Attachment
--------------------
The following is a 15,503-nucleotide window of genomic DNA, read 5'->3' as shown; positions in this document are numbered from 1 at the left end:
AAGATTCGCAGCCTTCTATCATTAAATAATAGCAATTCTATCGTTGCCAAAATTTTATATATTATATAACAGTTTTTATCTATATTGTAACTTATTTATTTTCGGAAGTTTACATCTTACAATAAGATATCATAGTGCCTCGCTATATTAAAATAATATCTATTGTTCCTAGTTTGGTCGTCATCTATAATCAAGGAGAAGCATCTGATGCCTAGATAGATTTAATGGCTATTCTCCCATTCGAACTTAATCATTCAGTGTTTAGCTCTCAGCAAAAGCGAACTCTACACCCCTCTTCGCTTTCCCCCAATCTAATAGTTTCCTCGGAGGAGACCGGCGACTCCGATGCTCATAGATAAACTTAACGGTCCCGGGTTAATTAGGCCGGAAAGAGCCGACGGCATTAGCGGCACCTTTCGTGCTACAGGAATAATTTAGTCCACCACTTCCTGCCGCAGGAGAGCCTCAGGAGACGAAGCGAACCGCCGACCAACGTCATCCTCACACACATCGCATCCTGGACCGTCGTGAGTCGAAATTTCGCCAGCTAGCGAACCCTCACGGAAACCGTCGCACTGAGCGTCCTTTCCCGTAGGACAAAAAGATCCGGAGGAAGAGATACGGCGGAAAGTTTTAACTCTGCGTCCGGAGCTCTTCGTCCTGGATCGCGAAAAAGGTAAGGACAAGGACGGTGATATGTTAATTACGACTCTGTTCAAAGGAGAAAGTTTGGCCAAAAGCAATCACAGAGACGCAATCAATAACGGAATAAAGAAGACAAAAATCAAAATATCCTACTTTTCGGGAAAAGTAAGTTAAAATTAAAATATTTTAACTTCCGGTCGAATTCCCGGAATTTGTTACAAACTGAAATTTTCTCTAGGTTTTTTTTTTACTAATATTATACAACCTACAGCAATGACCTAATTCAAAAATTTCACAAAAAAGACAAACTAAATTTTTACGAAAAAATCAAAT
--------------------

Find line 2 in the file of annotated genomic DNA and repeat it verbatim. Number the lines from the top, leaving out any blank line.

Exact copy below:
AAGATTCGCAGCCTTCTATCATTAAATAATAGCAATTCTATCGTTGCCAAAATTTTATATATTATATAACAGTTTTTATCTATATTGTAACTTATTTATTTTCGGAAGTTTACATCTTACAATAAGATATCATAGTGCCTCGCTATATTAAAATAATATCTATTGTTCCTAGTTTGGTCGTCATCTATAATCAAGGAGAAGCATCTGATGCCTAGATAGATTTAATGGCTATTCTCCCATTCGAACTTAATCATTCAGTGTTTAGCTCTCAGCAAAAGCGAACTCTACACCCCTCTTCGCTTTCCCCCAATCTAATAGTTTCCTCGGAGGAGACCGGCGACTCCGATGCTCATAGATAAACTTAACGGTCCCGGGTTAATTAGGCCGGAAAGAGCCGACGGCATTAGCGGCACCTTTCGTGCTACAGGAATAATTTAGTCCACCACTTCCTGCCGCAGGAGAGCCTCAGGAGACGAAGCGAACCGCCGACCAACGTCATCCTCACACACATCGCATCCTGGACCGTCGTGAGTCGAAATTTCGCCAGCTAGCGAACCCTCACGGAAACCGTCGCACTGAGCGTCCTTTCCCGTAGGACAAAAAGATCCGGAGGAAGAGATACGGCGGAAAGTTTTAACTCTGCGTCCGGAGCTCTTCGTCCTGGATCGCGAAAAAGGTAAGGACAAGGACGGTGATATGTTAATTACGACTCTGTTCAAAGGAGAAAGTTTGGCCAAAAGCAATCACAGAGACGCAATCAATAACGGAATAAAGAAGACAAAAATCAAAATATCCTACTTTTCGGGAAAAGTAAGTTAAAATTAAAATATTTTAACTTCCGGTCGAATTCCCGGAATTTGTTACAAACTGAAATTTTCTCTAGGTTTTTTTTTTACTAATATTATACAACCTACAGCAATGACCTAATTCAAAAATTTCACAAAAAAGACAAACTAAATTTTTACGAAAAAATCAAAT